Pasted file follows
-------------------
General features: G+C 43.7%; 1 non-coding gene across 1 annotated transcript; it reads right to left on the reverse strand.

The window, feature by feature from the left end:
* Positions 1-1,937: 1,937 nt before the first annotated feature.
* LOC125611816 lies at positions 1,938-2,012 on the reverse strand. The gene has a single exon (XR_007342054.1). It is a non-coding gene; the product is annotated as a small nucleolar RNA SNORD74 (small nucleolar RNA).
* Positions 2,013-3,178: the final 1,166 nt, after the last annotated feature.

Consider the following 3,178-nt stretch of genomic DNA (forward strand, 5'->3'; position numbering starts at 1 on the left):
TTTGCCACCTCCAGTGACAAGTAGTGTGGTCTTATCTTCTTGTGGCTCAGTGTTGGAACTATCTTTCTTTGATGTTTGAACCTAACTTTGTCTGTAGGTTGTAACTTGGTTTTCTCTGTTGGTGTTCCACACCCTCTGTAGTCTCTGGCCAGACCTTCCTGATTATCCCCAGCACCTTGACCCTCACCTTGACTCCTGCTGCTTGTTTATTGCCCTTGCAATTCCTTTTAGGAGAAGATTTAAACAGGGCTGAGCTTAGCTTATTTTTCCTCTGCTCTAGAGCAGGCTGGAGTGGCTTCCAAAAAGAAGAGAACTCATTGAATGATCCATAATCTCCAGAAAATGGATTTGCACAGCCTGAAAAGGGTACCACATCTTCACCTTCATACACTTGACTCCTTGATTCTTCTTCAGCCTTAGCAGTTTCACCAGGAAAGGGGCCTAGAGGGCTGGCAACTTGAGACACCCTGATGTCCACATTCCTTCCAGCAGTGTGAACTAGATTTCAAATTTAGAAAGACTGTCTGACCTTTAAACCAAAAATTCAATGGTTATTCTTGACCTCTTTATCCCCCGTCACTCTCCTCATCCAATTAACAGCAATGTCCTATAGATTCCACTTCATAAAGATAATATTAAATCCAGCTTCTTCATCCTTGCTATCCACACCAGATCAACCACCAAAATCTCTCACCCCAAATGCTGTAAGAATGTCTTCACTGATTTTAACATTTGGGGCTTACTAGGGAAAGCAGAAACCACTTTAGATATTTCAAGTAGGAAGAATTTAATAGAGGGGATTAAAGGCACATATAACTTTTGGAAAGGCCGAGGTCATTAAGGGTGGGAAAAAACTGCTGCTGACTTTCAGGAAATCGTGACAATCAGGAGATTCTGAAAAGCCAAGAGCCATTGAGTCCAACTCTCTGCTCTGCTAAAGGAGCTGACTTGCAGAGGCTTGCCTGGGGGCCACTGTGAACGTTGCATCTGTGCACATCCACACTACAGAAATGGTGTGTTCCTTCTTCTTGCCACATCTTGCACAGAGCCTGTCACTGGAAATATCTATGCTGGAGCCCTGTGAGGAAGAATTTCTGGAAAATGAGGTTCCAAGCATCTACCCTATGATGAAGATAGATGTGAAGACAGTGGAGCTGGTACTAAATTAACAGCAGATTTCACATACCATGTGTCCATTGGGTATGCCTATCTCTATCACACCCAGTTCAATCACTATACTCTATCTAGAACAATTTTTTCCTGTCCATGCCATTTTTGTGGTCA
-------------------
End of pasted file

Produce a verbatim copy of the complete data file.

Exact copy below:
General features: G+C 43.7%; 1 non-coding gene across 1 annotated transcript; it reads right to left on the reverse strand.

The window, feature by feature from the left end:
* Positions 1-1,937: 1,937 nt before the first annotated feature.
* LOC125611816 lies at positions 1,938-2,012 on the reverse strand. The gene has a single exon (XR_007342054.1). It is a non-coding gene; the product is annotated as a small nucleolar RNA SNORD74 (small nucleolar RNA).
* Positions 2,013-3,178: the final 1,166 nt, after the last annotated feature.

Consider the following 3,178-nt stretch of genomic DNA (forward strand, 5'->3'; position numbering starts at 1 on the left):
TTTGCCACCTCCAGTGACAAGTAGTGTGGTCTTATCTTCTTGTGGCTCAGTGTTGGAACTATCTTTCTTTGATGTTTGAACCTAACTTTGTCTGTAGGTTGTAACTTGGTTTTCTCTGTTGGTGTTCCACACCCTCTGTAGTCTCTGGCCAGACCTTCCTGATTATCCCCAGCACCTTGACCCTCACCTTGACTCCTGCTGCTTGTTTATTGCCCTTGCAATTCCTTTTAGGAGAAGATTTAAACAGGGCTGAGCTTAGCTTATTTTTCCTCTGCTCTAGAGCAGGCTGGAGTGGCTTCCAAAAAGAAGAGAACTCATTGAATGATCCATAATCTCCAGAAAATGGATTTGCACAGCCTGAAAAGGGTACCACATCTTCACCTTCATACACTTGACTCCTTGATTCTTCTTCAGCCTTAGCAGTTTCACCAGGAAAGGGGCCTAGAGGGCTGGCAACTTGAGACACCCTGATGTCCACATTCCTTCCAGCAGTGTGAACTAGATTTCAAATTTAGAAAGACTGTCTGACCTTTAAACCAAAAATTCAATGGTTATTCTTGACCTCTTTATCCCCCGTCACTCTCCTCATCCAATTAACAGCAATGTCCTATAGATTCCACTTCATAAAGATAATATTAAATCCAGCTTCTTCATCCTTGCTATCCACACCAGATCAACCACCAAAATCTCTCACCCCAAATGCTGTAAGAATGTCTTCACTGATTTTAACATTTGGGGCTTACTAGGGAAAGCAGAAACCACTTTAGATATTTCAAGTAGGAAGAATTTAATAGAGGGGATTAAAGGCACATATAACTTTTGGAAAGGCCGAGGTCATTAAGGGTGGGAAAAAACTGCTGCTGACTTTCAGGAAATCGTGACAATCAGGAGATTCTGAAAAGCCAAGAGCCATTGAGTCCAACTCTCTGCTCTGCTAAAGGAGCTGACTTGCAGAGGCTTGCCTGGGGGCCACTGTGAACGTTGCATCTGTGCACATCCACACTACAGAAATGGTGTGTTCCTTCTTCTTGCCACATCTTGCACAGAGCCTGTCACTGGAAATATCTATGCTGGAGCCCTGTGAGGAAGAATTTCTGGAAAATGAGGTTCCAAGCATCTACCCTATGATGAAGATAGATGTGAAGACAGTGGAGCTGGTACTAAATTAACAGCAGATTTCACATACCATGTGTCCATTGGGTATGCCTATCTCTATCACACCCAGTTCAATCACTATACTCTATCTAGAACAATTTTTTCCTGTCCATGCCATTTTTGTGGTCA